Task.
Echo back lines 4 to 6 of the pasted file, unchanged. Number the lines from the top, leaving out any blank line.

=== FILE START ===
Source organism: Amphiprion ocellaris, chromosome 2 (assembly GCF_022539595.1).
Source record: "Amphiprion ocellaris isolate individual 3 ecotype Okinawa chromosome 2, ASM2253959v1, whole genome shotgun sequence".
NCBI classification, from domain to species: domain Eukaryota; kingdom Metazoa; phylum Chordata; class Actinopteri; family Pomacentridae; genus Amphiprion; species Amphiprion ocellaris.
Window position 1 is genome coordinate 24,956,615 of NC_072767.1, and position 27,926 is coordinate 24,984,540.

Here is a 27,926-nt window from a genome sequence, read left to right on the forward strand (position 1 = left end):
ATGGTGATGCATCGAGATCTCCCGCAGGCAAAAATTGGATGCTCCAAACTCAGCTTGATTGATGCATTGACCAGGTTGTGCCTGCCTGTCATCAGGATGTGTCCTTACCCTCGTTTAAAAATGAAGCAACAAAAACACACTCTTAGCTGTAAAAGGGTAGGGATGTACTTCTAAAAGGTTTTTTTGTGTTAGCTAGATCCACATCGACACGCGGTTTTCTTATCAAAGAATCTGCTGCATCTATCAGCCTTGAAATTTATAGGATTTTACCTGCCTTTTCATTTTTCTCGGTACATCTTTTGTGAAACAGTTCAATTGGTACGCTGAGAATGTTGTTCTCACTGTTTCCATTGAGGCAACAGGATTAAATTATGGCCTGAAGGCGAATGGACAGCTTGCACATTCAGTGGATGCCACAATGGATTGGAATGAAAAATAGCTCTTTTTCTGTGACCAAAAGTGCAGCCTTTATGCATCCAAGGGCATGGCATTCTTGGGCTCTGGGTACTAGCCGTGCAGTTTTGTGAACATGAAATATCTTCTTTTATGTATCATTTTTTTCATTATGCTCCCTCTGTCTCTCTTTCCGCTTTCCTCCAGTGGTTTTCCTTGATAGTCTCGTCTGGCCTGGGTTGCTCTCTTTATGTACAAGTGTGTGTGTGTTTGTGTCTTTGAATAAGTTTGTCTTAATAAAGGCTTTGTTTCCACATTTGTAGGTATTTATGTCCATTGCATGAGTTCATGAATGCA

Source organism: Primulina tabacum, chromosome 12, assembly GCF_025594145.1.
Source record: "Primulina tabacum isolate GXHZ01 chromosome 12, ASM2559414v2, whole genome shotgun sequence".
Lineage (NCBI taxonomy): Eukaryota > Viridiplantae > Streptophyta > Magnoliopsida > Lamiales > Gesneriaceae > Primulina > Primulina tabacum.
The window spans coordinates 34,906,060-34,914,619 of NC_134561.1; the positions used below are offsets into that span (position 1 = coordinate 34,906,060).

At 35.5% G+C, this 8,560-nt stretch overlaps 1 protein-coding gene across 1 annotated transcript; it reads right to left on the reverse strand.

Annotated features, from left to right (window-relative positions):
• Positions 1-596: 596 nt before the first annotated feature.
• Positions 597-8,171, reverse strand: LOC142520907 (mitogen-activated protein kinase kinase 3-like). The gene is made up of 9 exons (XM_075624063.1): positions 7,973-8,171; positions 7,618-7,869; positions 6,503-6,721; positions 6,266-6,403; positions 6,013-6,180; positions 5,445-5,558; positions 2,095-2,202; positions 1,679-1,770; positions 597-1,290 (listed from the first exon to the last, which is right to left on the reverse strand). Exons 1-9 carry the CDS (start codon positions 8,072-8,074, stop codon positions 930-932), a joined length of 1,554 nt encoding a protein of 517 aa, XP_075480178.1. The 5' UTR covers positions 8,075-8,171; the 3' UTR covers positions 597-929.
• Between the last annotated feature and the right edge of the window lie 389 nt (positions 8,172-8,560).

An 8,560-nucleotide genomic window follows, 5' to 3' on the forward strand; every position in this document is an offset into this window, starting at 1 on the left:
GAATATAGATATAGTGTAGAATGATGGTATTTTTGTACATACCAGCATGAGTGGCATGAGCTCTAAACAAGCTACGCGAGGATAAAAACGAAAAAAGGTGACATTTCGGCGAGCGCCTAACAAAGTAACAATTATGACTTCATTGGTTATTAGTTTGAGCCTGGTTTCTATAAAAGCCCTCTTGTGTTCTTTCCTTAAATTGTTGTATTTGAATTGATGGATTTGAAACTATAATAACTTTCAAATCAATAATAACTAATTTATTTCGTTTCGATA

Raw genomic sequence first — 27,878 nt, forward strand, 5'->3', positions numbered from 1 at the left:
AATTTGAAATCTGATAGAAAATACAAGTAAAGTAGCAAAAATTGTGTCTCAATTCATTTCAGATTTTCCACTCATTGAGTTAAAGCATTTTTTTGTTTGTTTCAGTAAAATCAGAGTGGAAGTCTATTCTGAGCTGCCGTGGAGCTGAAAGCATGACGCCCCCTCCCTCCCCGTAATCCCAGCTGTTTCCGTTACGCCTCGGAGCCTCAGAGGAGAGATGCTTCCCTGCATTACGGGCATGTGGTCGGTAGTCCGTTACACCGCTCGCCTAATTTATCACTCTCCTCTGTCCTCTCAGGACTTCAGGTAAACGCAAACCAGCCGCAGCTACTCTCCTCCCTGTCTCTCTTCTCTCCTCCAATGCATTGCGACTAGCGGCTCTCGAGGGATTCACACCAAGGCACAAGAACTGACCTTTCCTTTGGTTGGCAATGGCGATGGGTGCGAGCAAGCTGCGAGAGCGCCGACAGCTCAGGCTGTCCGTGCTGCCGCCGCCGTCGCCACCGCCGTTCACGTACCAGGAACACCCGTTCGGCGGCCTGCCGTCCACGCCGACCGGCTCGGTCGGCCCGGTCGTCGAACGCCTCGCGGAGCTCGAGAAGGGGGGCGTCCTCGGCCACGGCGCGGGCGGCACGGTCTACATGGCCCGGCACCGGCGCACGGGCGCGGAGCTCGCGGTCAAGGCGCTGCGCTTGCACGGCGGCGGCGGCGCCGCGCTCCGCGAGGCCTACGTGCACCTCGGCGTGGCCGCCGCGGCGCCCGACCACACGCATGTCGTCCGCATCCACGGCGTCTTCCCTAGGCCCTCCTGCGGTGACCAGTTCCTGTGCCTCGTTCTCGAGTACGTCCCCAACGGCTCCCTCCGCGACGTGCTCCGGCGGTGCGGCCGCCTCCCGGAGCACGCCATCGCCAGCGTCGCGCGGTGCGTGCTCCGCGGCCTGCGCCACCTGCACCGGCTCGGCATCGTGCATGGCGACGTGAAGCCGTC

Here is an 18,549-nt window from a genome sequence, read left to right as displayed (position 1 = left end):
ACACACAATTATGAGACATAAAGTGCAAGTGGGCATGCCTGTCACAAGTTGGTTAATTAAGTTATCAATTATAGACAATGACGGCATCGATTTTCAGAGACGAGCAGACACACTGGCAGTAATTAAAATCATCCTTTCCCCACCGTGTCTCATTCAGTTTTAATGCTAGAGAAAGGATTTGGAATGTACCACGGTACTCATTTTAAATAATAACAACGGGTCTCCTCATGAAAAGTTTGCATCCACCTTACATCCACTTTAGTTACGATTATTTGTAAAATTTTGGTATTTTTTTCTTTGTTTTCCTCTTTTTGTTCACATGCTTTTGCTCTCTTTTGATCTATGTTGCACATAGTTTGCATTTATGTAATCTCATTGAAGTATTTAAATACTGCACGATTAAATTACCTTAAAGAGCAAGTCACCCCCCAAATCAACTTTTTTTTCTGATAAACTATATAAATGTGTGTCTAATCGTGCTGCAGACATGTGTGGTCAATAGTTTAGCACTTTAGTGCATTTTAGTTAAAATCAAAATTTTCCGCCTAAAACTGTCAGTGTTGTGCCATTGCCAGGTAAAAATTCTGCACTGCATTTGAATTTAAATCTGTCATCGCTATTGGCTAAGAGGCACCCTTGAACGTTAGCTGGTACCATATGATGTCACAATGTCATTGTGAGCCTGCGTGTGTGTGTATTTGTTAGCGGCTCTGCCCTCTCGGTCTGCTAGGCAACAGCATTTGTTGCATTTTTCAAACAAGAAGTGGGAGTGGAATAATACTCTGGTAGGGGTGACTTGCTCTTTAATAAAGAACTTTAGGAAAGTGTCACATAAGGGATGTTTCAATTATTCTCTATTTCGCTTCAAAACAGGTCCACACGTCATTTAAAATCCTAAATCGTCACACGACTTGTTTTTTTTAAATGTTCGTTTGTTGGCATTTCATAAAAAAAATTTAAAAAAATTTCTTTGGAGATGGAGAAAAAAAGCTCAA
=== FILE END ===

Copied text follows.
Window position 1 is genome coordinate 24,956,615 of NC_072767.1, and position 27,926 is coordinate 24,984,540.

Here is a 27,926-nt window from a genome sequence, read left to right on the forward strand (position 1 = left end):
ATGGTGATGCATCGAGATCTCCCGCAGGCAAAAATTGGATGCTCCAAACTCAGCTTGATTGATGCATTGACCAGGTTGTGCCTGCCTGTCATCAGGATGTGTCCTTACCCTCGTTTAAAAATGAAGCAACAAAAACACACTCTTAGCTGTAAAAGGGTAGGGATGTACTTCTAAAAGGTTTTTTTGTGTTAGCTAGATCCACATCGACACGCGGTTTTCTTATCAAAGAATCTGCTGCATCTATCAGCCTTGAAATTTATAGGATTTTACCTGCCTTTTCATTTTTCTCGGTACATCTTTTGTGAAACAGTTCAATTGGTACGCTGAGAATGTTGTTCTCACTGTTTCCATTGAGGCAACAGGATTAAATTATGGCCTGAAGGCGAATGGACAGCTTGCACATTCAGTGGATGCCACAATGGATTGGAATGAAAAATAGCTCTTTTTCTGTGACCAAAAGTGCAGCCTTTATGCATCCAAGGGCATGGCATTCTTGGGCTCTGGGTACTAGCCGTGCAGTTTTGTGAACATGAAATATCTTCTTTTATGTATCATTTTTTTCATTATGCTCCCTCTGTCTCTCTTTCCGCTTTCCTCCAGTGGTTTTCCTTGATAGTCTCGTCTGGCCTGGGTTGCTCTCTTTATGTACAAGTGTGTGTGTGTTTGTGTCTTTGAATAAGTTTGTCTTAATAAAGGCTTTGTTTCCACATTTGTAGGTATTTATGTCCATTGCATGAGTTCATGAATGCA